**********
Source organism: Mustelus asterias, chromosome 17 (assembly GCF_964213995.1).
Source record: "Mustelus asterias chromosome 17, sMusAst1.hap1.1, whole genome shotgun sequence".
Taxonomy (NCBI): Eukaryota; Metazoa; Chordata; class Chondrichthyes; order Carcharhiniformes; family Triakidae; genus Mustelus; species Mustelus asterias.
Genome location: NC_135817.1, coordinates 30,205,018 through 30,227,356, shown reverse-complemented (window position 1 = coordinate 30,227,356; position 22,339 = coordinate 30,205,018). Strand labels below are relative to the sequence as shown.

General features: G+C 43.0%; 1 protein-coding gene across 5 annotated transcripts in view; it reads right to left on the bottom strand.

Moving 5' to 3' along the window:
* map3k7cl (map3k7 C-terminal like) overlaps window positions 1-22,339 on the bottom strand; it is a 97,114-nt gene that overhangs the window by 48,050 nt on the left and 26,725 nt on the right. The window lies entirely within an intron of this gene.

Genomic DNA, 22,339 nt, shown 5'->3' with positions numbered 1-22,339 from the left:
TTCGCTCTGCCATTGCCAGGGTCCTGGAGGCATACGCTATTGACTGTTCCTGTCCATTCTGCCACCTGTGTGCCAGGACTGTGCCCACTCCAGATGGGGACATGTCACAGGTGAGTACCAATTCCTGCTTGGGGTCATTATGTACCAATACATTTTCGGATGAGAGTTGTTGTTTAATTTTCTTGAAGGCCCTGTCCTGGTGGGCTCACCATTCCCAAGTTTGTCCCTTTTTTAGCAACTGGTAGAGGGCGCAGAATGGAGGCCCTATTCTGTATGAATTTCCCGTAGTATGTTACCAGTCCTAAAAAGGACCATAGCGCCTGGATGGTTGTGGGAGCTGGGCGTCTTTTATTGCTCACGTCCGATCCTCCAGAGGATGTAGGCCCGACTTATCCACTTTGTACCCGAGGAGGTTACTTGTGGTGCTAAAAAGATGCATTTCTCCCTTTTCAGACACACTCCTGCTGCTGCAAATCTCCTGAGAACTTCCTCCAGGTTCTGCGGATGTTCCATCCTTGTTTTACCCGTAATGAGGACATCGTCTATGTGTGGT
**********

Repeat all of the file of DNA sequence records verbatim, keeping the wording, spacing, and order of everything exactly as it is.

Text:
Source organism: Mustelus asterias, chromosome 17 (assembly GCF_964213995.1).
Source record: "Mustelus asterias chromosome 17, sMusAst1.hap1.1, whole genome shotgun sequence".
Taxonomy (NCBI): Eukaryota; Metazoa; Chordata; class Chondrichthyes; order Carcharhiniformes; family Triakidae; genus Mustelus; species Mustelus asterias.
Genome location: NC_135817.1, coordinates 30,205,018 through 30,227,356, shown reverse-complemented (window position 1 = coordinate 30,227,356; position 22,339 = coordinate 30,205,018). Strand labels below are relative to the sequence as shown.

General features: G+C 43.0%; 1 protein-coding gene across 5 annotated transcripts in view; it reads right to left on the bottom strand.

Moving 5' to 3' along the window:
* map3k7cl (map3k7 C-terminal like) overlaps window positions 1-22,339 on the bottom strand; it is a 97,114-nt gene that overhangs the window by 48,050 nt on the left and 26,725 nt on the right. The window lies entirely within an intron of this gene.

Genomic DNA, 22,339 nt, shown 5'->3' with positions numbered 1-22,339 from the left:
TTCGCTCTGCCATTGCCAGGGTCCTGGAGGCATACGCTATTGACTGTTCCTGTCCATTCTGCCACCTGTGTGCCAGGACTGTGCCCACTCCAGATGGGGACATGTCACAGGTGAGTACCAATTCCTGCTTGGGGTCATTATGTACCAATACATTTTCGGATGAGAGTTGTTGTTTAATTTTCTTGAAGGCCCTGTCCTGGTGGGCTCACCATTCCCAAGTTTGTCCCTTTTTTAGCAACTGGTAGAGGGCGCAGAATGGAGGCCCTATTCTGTATGAATTTCCCGTAGTATGTTACCAGTCCTAAAAAGGACCATAGCGCCTGGATGGTTGTGGGAGCTGGGCGTCTTTTATTGCTCACGTCCGATCCTCCAGAGGATGTAGGCCCGACTTATCCACTTTGTACCCGAGGAGGTTACTTGTGGTGCTAAAAAGATGCATTTCTCCCTTTTCAGACACACTCCTGCTGCTGCAAATCTCCTGAGAACTTCCTCCAGGTTCTGCGGATGTTCCATCCTTGTTTTACCCGTAATGAGGACATCGTCTATGTGTGGT